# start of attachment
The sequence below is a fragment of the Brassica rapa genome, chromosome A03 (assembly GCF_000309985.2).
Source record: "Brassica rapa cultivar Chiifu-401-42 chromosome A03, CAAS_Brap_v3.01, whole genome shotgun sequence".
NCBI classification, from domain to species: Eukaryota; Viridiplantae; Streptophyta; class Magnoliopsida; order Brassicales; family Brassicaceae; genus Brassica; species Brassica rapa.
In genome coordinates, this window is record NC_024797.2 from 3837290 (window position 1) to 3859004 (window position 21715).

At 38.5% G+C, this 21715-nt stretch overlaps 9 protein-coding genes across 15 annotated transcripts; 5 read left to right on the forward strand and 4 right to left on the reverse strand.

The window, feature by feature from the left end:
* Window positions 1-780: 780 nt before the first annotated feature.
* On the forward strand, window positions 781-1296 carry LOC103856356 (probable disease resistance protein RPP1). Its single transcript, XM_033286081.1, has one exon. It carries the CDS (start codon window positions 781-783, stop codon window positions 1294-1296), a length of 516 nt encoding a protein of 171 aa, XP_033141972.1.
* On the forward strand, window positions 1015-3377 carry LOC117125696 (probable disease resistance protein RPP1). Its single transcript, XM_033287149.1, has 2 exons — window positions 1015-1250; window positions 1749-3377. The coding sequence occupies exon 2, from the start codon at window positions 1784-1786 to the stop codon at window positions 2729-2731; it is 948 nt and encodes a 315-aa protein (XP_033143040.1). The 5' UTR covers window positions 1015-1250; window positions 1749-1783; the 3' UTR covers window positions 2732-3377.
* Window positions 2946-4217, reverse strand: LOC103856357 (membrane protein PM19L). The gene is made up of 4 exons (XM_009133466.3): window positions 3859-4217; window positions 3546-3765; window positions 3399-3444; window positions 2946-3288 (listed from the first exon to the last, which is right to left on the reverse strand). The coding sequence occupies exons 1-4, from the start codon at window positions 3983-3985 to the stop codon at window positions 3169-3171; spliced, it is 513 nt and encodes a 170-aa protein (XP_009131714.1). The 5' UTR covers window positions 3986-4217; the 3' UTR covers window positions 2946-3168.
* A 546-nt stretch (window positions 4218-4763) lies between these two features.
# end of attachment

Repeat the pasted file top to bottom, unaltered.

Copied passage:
The sequence below is a fragment of the Brassica rapa genome, chromosome A03 (assembly GCF_000309985.2).
Source record: "Brassica rapa cultivar Chiifu-401-42 chromosome A03, CAAS_Brap_v3.01, whole genome shotgun sequence".
NCBI classification, from domain to species: Eukaryota; Viridiplantae; Streptophyta; class Magnoliopsida; order Brassicales; family Brassicaceae; genus Brassica; species Brassica rapa.
In genome coordinates, this window is record NC_024797.2 from 3837290 (window position 1) to 3859004 (window position 21715).

At 38.5% G+C, this 21715-nt stretch overlaps 9 protein-coding genes across 15 annotated transcripts; 5 read left to right on the forward strand and 4 right to left on the reverse strand.

The window, feature by feature from the left end:
* Window positions 1-780: 780 nt before the first annotated feature.
* On the forward strand, window positions 781-1296 carry LOC103856356 (probable disease resistance protein RPP1). Its single transcript, XM_033286081.1, has one exon. It carries the CDS (start codon window positions 781-783, stop codon window positions 1294-1296), a length of 516 nt encoding a protein of 171 aa, XP_033141972.1.
* On the forward strand, window positions 1015-3377 carry LOC117125696 (probable disease resistance protein RPP1). Its single transcript, XM_033287149.1, has 2 exons — window positions 1015-1250; window positions 1749-3377. The coding sequence occupies exon 2, from the start codon at window positions 1784-1786 to the stop codon at window positions 2729-2731; it is 948 nt and encodes a 315-aa protein (XP_033143040.1). The 5' UTR covers window positions 1015-1250; window positions 1749-1783; the 3' UTR covers window positions 2732-3377.
* Window positions 2946-4217, reverse strand: LOC103856357 (membrane protein PM19L). The gene is made up of 4 exons (XM_009133466.3): window positions 3859-4217; window positions 3546-3765; window positions 3399-3444; window positions 2946-3288 (listed from the first exon to the last, which is right to left on the reverse strand). The coding sequence occupies exons 1-4, from the start codon at window positions 3983-3985 to the stop codon at window positions 3169-3171; spliced, it is 513 nt and encodes a 170-aa protein (XP_009131714.1). The 5' UTR covers window positions 3986-4217; the 3' UTR covers window positions 2946-3168.
* A 546-nt stretch (window positions 4218-4763) lies between these two features.